Why on June 2? Today would have been Baker's 66th birthday.
Teaching himself to sew, Baker put his skills to work for the San Francisco gay community, making banners for marches and protests. In 1978 Baker used those skills to create a new symbol for the LGBT Community to replace the pink triangle, a symbol of oppression and devastation from the Nazi's classification of LGBT people in World War II. Baker's Rainbow was a more positive and celebratory symbol.
“We needed something beautiful, something from us,” Baker explained. “The rainbow is so perfect because it really fits our diversity in terms of race, gender, ages, all of those things. Plus, it's a natural flag—it's from the sky!”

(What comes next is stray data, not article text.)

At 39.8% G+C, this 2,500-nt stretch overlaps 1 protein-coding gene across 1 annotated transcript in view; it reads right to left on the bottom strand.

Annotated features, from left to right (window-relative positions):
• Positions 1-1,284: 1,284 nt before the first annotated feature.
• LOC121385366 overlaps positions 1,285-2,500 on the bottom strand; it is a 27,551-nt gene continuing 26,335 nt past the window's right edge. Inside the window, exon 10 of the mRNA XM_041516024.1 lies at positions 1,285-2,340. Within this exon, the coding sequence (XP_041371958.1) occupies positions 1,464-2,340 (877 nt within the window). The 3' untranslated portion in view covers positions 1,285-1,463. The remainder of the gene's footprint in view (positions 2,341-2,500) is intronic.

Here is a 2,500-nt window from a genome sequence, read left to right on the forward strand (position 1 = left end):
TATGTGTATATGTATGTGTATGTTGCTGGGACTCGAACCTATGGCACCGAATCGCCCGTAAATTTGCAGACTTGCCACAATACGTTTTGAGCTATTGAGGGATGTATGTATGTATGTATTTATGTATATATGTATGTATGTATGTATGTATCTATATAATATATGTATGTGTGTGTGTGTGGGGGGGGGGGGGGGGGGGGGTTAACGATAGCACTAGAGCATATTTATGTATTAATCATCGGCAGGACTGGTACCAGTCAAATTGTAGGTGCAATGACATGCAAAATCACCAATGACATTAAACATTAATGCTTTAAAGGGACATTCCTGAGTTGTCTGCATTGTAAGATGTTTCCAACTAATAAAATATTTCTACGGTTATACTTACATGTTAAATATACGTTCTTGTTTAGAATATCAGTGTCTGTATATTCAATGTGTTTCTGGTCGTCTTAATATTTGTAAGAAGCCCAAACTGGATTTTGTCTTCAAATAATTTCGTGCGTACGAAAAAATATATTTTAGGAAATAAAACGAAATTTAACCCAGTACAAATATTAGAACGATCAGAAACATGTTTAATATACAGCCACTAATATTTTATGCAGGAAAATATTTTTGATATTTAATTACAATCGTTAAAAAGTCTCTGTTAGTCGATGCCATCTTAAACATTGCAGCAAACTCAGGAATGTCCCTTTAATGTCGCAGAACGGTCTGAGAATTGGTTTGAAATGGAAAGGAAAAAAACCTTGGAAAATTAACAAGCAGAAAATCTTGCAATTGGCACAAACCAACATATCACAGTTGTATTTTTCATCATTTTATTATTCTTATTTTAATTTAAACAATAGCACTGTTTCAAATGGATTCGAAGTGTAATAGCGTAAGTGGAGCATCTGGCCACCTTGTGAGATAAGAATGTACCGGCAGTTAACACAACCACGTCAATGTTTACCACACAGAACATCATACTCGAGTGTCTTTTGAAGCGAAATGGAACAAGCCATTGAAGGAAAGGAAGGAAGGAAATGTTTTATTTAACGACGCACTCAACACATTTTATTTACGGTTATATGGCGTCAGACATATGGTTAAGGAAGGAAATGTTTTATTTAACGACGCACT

Making the flag was no small task. Baker gathered thirty people in the attic of the Gay Community Center in San Francisco to hand-dye and sew together over 1000 yards of cotton. The modern day rainbow flag features six colors, but the original used eight, each representing a different aspect of the community. The iconic symbol stuck and soon Baker was flooded with requests for more flags.
Baker's sister, Ardonna Cook, also reflects on his life and legacy by sharing, “Our family is so proud of the legacy of activism and artistry that Gilbert has left to the world. He touched millions across the globe and empowered them to become stronger and more visible LGBT people. Gilbert led a bold and inspiring life by bringing The Rainbow Flag to life and it is that legacy which should guide us in respecting and celebrating diversity.”
Read more about the doodle HERE.